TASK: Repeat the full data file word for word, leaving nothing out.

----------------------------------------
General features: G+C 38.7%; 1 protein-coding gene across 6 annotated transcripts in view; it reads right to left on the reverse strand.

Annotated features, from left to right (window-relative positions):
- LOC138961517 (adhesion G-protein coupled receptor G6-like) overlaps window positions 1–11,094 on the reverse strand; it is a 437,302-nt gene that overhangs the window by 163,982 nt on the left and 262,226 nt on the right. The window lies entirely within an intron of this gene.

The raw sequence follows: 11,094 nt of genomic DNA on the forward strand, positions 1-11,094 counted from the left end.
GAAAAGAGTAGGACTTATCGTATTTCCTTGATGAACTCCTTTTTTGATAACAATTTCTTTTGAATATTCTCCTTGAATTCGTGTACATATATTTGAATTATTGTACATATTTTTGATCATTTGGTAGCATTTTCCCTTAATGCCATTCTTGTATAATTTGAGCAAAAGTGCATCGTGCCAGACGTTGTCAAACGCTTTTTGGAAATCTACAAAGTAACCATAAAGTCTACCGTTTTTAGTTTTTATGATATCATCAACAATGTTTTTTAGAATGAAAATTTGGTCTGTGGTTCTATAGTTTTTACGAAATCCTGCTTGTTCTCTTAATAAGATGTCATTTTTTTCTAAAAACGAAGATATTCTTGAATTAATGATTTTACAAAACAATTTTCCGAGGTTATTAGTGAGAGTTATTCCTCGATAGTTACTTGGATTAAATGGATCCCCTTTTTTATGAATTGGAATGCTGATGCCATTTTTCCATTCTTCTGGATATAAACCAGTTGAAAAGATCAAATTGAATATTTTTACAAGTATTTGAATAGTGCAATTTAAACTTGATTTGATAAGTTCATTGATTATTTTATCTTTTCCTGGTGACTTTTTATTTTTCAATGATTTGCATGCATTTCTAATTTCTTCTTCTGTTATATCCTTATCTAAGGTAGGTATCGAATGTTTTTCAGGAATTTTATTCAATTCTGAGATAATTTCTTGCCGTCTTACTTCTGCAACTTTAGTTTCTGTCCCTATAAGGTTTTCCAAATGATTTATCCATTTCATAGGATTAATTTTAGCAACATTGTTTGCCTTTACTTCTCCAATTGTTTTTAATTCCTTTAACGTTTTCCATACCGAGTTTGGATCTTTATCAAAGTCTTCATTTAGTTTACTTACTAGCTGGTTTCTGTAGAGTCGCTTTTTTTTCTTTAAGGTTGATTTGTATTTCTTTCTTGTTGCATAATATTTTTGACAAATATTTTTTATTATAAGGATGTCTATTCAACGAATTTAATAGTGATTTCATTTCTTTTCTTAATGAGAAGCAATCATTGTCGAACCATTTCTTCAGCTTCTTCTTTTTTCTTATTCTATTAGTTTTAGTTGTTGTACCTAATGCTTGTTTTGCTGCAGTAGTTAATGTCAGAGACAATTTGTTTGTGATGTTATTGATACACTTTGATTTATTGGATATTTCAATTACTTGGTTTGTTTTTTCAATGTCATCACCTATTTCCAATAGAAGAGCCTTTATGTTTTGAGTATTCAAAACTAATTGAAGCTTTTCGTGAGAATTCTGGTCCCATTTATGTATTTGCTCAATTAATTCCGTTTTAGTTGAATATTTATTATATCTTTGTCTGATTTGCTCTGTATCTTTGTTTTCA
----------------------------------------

General features: G+C 38.7%; 1 protein-coding gene across 6 annotated transcripts in view; it reads right to left on the reverse strand.

Annotated features, from left to right (window-relative positions):
- LOC138961517 (adhesion G-protein coupled receptor G6-like) overlaps window positions 1–11,094 on the reverse strand; it is a 437,302-nt gene that overhangs the window by 163,982 nt on the left and 262,226 nt on the right. The window lies entirely within an intron of this gene.

The raw sequence follows: 11,094 nt of genomic DNA on the forward strand, positions 1-11,094 counted from the left end.
GAAAAGAGTAGGACTTATCGTATTTCCTTGATGAACTCCTTTTTTGATAACAATTTCTTTTGAATATTCTCCTTGAATTCGTGTACATATATTTGAATTATTGTACATATTTTTGATCATTTGGTAGCATTTTCCCTTAATGCCATTCTTGTATAATTTGAGCAAAAGTGCATCGTGCCAGACGTTGTCAAACGCTTTTTGGAAATCTACAAAGTAACCATAAAGTCTACCGTTTTTAGTTTTTATGATATCATCAACAATGTTTTTTAGAATGAAAATTTGGTCTGTGGTTCTATAGTTTTTACGAAATCCTGCTTGTTCTCTTAATAAGATGTCATTTTTTTCTAAAAACGAAGATATTCTTGAATTAATGATTTTACAAAACAATTTTCCGAGGTTATTAGTGAGAGTTATTCCTCGATAGTTACTTGGATTAAATGGATCCCCTTTTTTATGAATTGGAATGCTGATGCCATTTTTCCATTCTTCTGGATATAAACCAGTTGAAAAGATCAAATTGAATATTTTTACAAGTATTTGAATAGTGCAATTTAAACTTGATTTGATAAGTTCATTGATTATTTTATCTTTTCCTGGTGACTTTTTATTTTTCAATGATTTGCATGCATTTCTAATTTCTTCTTCTGTTATATCCTTATCTAAGGTAGGTATCGAATGTTTTTCAGGAATTTTATTCAATTCTGAGATAATTTCTTGCCGTCTTACTTCTGCAACTTTAGTTTCTGTCCCTATAAGGTTTTCCAAATGATTTATCCATTTCATAGGATTAATTTTAGCAACATTGTTTGCCTTTACTTCTCCAATTGTTTTTAATTCCTTTAACGTTTTCCATACCGAGTTTGGATCTTTATCAAAGTCTTCATTTAGTTTACTTACTAGCTGGTTTCTGTAGAGTCGCTTTTTTTTCTTTAAGGTTGATTTGTATTTCTTTCTTGTTGCATAATATTTTTGACAAATATTTTTTATTATAAGGATGTCTATTCAACGAATTTAATAGTGATTTCATTTCTTTTCTTAATGAGAAGCAATCATTGTCGAACCATTTCTTCAGCTTCTTCTTTTTTCTTATTCTATTAGTTTTAGTTGTTGTACCTAATGCTTGTTTTGCTGCAGTAGTTAATGTCAGAGACAATTTGTTTGTGATGTTATTGATACACTTTGATTTATTGGATATTTCAATTACTTGGTTTGTTTTTTCAATGTCATCACCTATTTCCAATAGAAGAGCCTTTATGTTTTGAGTATTCAAAACTAATTGAAGCTTTTCGTGAGAATTCTGGTCCCATTTATGTATTTGCTCAATTAATTCCGTTTTAGTTGAATATTTATTATATCTTTGTCTGATTTGCTCTGTATCTTTGTTTTCA